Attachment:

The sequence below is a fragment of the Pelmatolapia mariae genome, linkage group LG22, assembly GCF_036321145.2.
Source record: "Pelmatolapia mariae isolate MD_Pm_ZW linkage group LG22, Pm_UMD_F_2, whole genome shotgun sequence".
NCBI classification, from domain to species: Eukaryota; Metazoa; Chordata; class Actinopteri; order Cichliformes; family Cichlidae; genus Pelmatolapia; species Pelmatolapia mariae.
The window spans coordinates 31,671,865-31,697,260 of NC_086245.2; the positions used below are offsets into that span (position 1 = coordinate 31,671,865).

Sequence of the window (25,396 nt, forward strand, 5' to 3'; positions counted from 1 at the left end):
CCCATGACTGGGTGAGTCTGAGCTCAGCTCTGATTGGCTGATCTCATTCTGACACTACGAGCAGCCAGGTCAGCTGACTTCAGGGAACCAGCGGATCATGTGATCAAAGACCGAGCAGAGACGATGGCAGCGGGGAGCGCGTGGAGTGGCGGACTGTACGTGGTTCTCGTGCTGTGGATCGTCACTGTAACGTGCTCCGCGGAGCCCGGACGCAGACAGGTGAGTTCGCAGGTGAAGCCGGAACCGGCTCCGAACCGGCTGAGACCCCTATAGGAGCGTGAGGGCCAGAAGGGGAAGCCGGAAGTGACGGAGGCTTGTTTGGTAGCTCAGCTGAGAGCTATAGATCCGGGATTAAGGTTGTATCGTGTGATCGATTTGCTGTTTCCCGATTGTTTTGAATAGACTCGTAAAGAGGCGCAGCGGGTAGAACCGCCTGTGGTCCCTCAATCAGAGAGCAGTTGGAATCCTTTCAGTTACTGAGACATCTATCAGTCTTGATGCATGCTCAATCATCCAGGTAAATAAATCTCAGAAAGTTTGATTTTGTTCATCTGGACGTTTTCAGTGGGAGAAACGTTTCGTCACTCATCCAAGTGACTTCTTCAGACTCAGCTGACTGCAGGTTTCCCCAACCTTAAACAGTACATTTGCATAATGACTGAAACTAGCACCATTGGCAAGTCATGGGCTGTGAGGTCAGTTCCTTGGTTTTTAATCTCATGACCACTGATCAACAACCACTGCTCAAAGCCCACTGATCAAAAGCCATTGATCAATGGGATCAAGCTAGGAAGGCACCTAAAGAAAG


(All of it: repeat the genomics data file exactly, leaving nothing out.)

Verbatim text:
The sequence below is a fragment of the Pelmatolapia mariae genome, linkage group LG22, assembly GCF_036321145.2.
Source record: "Pelmatolapia mariae isolate MD_Pm_ZW linkage group LG22, Pm_UMD_F_2, whole genome shotgun sequence".
NCBI classification, from domain to species: Eukaryota; Metazoa; Chordata; class Actinopteri; order Cichliformes; family Cichlidae; genus Pelmatolapia; species Pelmatolapia mariae.
The window spans coordinates 31,671,865-31,697,260 of NC_086245.2; the positions used below are offsets into that span (position 1 = coordinate 31,671,865).

Sequence of the window (25,396 nt, forward strand, 5' to 3'; positions counted from 1 at the left end):
CCCATGACTGGGTGAGTCTGAGCTCAGCTCTGATTGGCTGATCTCATTCTGACACTACGAGCAGCCAGGTCAGCTGACTTCAGGGAACCAGCGGATCATGTGATCAAAGACCGAGCAGAGACGATGGCAGCGGGGAGCGCGTGGAGTGGCGGACTGTACGTGGTTCTCGTGCTGTGGATCGTCACTGTAACGTGCTCCGCGGAGCCCGGACGCAGACAGGTGAGTTCGCAGGTGAAGCCGGAACCGGCTCCGAACCGGCTGAGACCCCTATAGGAGCGTGAGGGCCAGAAGGGGAAGCCGGAAGTGACGGAGGCTTGTTTGGTAGCTCAGCTGAGAGCTATAGATCCGGGATTAAGGTTGTATCGTGTGATCGATTTGCTGTTTCCCGATTGTTTTGAATAGACTCGTAAAGAGGCGCAGCGGGTAGAACCGCCTGTGGTCCCTCAATCAGAGAGCAGTTGGAATCCTTTCAGTTACTGAGACATCTATCAGTCTTGATGCATGCTCAATCATCCAGGTAAATAAATCTCAGAAAGTTTGATTTTGTTCATCTGGACGTTTTCAGTGGGAGAAACGTTTCGTCACTCATCCAAGTGACTTCTTCAGACTCAGCTGACTGCAGGTTTCCCCAACCTTAAACAGTACATTTGCATAATGACTGAAACTAGCACCATTGGCAAGTCATGGGCTGTGAGGTCAGTTCCTTGGTTTTTAATCTCATGACCACTGATCAACAACCACTGCTCAAAGCCCACTGATCAAAAGCCATTGATCAATGGGATCAAGCTAGGAAGGCACCTAAAGAAAG